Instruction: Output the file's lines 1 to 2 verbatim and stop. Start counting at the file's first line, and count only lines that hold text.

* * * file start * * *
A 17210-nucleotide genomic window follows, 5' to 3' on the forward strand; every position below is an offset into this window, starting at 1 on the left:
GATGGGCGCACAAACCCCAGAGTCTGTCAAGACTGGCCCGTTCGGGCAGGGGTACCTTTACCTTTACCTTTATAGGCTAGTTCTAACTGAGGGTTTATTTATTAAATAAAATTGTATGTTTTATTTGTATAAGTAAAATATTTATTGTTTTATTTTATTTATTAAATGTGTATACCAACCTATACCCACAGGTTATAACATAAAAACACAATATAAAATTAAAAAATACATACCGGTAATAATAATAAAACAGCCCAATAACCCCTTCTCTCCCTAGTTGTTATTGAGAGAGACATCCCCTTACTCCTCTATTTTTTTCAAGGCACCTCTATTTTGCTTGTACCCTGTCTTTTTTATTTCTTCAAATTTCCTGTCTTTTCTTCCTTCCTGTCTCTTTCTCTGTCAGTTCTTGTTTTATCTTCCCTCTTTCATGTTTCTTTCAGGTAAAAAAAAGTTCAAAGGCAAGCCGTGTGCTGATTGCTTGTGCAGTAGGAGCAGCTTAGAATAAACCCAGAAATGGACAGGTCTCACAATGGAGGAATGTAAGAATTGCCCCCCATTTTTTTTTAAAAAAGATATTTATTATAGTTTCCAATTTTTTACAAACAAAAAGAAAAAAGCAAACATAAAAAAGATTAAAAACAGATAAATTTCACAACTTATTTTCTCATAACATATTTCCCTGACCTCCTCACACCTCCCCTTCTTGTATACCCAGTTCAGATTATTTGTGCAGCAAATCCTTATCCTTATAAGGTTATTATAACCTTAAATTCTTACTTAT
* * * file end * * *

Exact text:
A 17210-nucleotide genomic window follows, 5' to 3' on the forward strand; every position below is an offset into this window, starting at 1 on the left:
GATGGGCGCACAAACCCCAGAGTCTGTCAAGACTGGCCCGTTCGGGCAGGGGTACCTTTACCTTTACCTTTATAGGCTAGTTCTAACTGAGGGTTTATTTATTAAATAAAATTGTATGTTTTATTTGTATAAGTAAAATATTTATTGTTTTATTTTATTTATTAAATGTGTATACCAACCTATACCCACAGGTTATAACATAAAAACACAATATAAAATTAAAAAATACATACCGGTAATAATAATAAAACAGCCCAATAACCCCTTCTCTCCCTAGTTGTTATTGAGAGAGACATCCCCTTACTCCTCTATTTTTTTCAAGGCACCTCTATTTTGCTTGTACCCTGTCTTTTTTATTTCTTCAAATTTCCTGTCTTTTCTTCCTTCCTGTCTCTTTCTCTGTCAGTTCTTGTTTTATCTTCCCTCTTTCATGTTTCTTTCAGGTAAAAAAAAGTTCAAAGGCAAGCCGTGTGCTGATTGCTTGTGCAGTAGGAGCAGCTTAGAATAAACCCAGAAATGGACAGGTCTCACAATGGAGGAATGTAAGAATTGCCCCCCATTTTTTTTTAAAAAAGATATTTATTATAGTTTCCAATTTTTTACAAACAAAAAGAAAAAAGCAAACATAAAAAAGATTAAAAACAGATAAATTTCACAACTTATTTTCTCATAACATATTTCCCTGACCTCCTCACACCTCCCCTTCTTGTATACCCAGTTCAGATTATTTGTGCAGCAAATCCTTATCCTTATAAGGTTATTATAACCTTAAATTCTTACTTAT